(Reuters Health) – Nine in 10 U.S. adults may have inadequate knowledge about palliative care, particularly if they’re infrequent users of health care, a new study suggests.
Researchers examined data on responses from a total of 3,450 participants in the 2018 National Cancer Institute Health Information National Trends Survey (HINTS) 5 Cycle 2 to assess overall familiarity with palliative care as well as what factors might influence knowledge of this care modality.
Frequent health care utilization, defined as two or more visits annually, was associated with a significantly greater likelihood that participants would have knowledge of palliative care (OR 3.01), as was having a regular source of care (OR 2.67).
Advanced education also mattered. Compared to individuals without a high school diploma, those with a college or more advanced degree were significantly more likely to be familiar with palliative care (OR 13.83).
Women (OR 2.15) and married people (OR 2.02) were also significantly more likely to be knowledgeable about palliative care, researchers report in Cancer Epidemiology, Biomarkers, & Prevention.
“In addition to personal factors like gender, education level, marital factors, there are other extrinsic and important factors such as frequent engagement with health care professionals that can impact knowledge levels of palliative care,” said lead study author Motolani Ogunsanya, an assistant professor in the Department of Pharmacy, Clinical & Administrative Sciences at the University of Oklahoma Health Sciences Center in Oklahoma City.
Survey respondents were asked to describe their familiarity with palliative care in one of three ways: ‘I’ve never heard of it,’ ‘I know a little bit about palliative care,’ or ‘I know what palliative care is, and I could explain it to someone else.’ Researchers classified the first two responses as inadequate knowledge, and the final answer as adequate knowledge of palliative care.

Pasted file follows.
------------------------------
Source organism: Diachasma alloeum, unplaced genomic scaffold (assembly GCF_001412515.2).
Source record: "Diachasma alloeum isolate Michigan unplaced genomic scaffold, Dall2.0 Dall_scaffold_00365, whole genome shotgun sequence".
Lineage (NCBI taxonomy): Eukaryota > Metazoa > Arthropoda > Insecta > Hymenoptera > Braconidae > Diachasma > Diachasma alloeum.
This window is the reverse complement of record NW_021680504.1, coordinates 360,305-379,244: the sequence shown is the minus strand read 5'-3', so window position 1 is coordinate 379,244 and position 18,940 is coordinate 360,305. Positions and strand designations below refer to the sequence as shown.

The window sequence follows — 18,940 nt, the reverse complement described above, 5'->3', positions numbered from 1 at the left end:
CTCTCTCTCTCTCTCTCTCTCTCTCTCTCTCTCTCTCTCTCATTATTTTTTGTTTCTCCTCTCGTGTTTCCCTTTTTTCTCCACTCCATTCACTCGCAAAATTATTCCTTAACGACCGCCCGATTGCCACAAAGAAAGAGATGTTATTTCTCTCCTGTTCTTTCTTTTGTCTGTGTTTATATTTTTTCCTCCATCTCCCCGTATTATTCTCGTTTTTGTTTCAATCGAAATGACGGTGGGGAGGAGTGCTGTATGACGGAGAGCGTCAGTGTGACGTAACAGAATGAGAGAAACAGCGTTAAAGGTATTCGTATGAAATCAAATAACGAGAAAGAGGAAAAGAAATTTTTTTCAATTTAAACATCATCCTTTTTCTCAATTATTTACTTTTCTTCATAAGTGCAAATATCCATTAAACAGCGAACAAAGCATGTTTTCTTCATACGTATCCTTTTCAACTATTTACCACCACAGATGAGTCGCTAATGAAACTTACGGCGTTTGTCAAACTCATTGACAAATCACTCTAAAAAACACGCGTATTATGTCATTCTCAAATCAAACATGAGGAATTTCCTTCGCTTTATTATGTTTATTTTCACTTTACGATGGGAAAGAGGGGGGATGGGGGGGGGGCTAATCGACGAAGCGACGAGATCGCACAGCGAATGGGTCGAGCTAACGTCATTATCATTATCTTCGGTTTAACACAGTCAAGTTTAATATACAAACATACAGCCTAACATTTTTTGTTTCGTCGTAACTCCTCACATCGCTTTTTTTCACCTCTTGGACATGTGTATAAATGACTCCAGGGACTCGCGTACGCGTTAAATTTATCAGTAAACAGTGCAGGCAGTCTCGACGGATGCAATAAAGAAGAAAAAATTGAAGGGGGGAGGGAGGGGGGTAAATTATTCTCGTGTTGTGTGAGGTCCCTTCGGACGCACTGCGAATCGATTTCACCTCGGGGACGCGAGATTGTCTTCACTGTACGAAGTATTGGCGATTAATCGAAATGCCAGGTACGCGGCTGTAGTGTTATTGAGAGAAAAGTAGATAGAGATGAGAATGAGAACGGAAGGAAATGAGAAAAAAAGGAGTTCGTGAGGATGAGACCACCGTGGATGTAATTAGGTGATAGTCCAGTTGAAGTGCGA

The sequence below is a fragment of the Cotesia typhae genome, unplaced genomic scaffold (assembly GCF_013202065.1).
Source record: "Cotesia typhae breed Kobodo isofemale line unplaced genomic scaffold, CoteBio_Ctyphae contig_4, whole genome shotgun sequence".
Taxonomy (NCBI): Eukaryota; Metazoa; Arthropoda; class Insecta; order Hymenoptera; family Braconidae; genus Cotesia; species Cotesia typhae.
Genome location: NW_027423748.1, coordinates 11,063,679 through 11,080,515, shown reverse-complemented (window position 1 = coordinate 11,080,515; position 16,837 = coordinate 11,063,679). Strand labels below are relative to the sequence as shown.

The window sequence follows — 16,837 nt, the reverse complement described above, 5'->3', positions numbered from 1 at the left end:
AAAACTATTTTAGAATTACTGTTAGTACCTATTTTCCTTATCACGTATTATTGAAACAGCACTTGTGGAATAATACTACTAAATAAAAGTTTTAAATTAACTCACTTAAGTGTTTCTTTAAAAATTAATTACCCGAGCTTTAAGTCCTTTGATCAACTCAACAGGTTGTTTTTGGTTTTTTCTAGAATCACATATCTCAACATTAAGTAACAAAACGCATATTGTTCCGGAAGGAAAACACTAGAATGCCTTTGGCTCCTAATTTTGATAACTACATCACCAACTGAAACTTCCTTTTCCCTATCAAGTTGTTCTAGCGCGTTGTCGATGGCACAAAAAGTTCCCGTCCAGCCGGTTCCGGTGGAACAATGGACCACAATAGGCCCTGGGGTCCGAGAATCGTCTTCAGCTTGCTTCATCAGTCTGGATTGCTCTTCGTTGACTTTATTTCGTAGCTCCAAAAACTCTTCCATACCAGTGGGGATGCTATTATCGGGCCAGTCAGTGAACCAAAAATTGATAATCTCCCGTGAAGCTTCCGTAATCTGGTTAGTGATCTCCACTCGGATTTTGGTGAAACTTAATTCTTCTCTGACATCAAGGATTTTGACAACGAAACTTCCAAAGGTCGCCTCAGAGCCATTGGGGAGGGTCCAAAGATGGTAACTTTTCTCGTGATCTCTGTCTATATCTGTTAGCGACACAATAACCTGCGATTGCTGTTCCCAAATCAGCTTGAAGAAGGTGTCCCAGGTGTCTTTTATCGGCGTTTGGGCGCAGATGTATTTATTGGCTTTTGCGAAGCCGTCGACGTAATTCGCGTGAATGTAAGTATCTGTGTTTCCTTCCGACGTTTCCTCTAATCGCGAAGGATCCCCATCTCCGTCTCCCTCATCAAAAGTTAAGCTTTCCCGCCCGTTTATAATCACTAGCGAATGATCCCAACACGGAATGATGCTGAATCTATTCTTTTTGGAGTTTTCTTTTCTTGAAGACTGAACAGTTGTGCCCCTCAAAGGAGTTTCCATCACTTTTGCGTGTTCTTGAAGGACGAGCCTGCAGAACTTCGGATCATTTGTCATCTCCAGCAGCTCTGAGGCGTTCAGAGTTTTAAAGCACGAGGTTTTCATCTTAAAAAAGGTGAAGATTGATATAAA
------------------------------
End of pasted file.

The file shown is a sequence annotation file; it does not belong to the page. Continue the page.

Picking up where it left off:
One limitation of the study is that knowledge of palliative care was self-reported, not independently verified.
Even so, the results suggest that large portions of the population have little to no knowledge about what palliative care is, despite a growing body of evidence that this type of care can improve quality of life for patients and families, said Dr. Preeti Malani, director of the University of Michigan’s National Poll on Healthy Aging.
“The more that palliative care is normalized and framed as part of routine care, the better it will be received,” Dr. Malani, who wasn’t involved in the study, said by email.
Clinicians can help normalize the idea of palliative care by divorcing it from the misconception that it is exclusively for people who are at the very end of life, and stressing that it can be a normal and complementary aspect of standard high-quality healthcare for anyone with a serious illness at any stage of that disease, said Dio Kavalieratos, an associate professor of medicine and director of palliative care research at Emory University in Atlanta.
“Patients and families rely on their clinician to recognize a need for higher-level care and suggest a referral,” Kavalieratos, who wasn’t involved in the study, said by email.
SOURCE: https://bit.ly/3cBbSVl Cancer, Epidemiology, Biomarkers & Prevention, online June 4, 2021.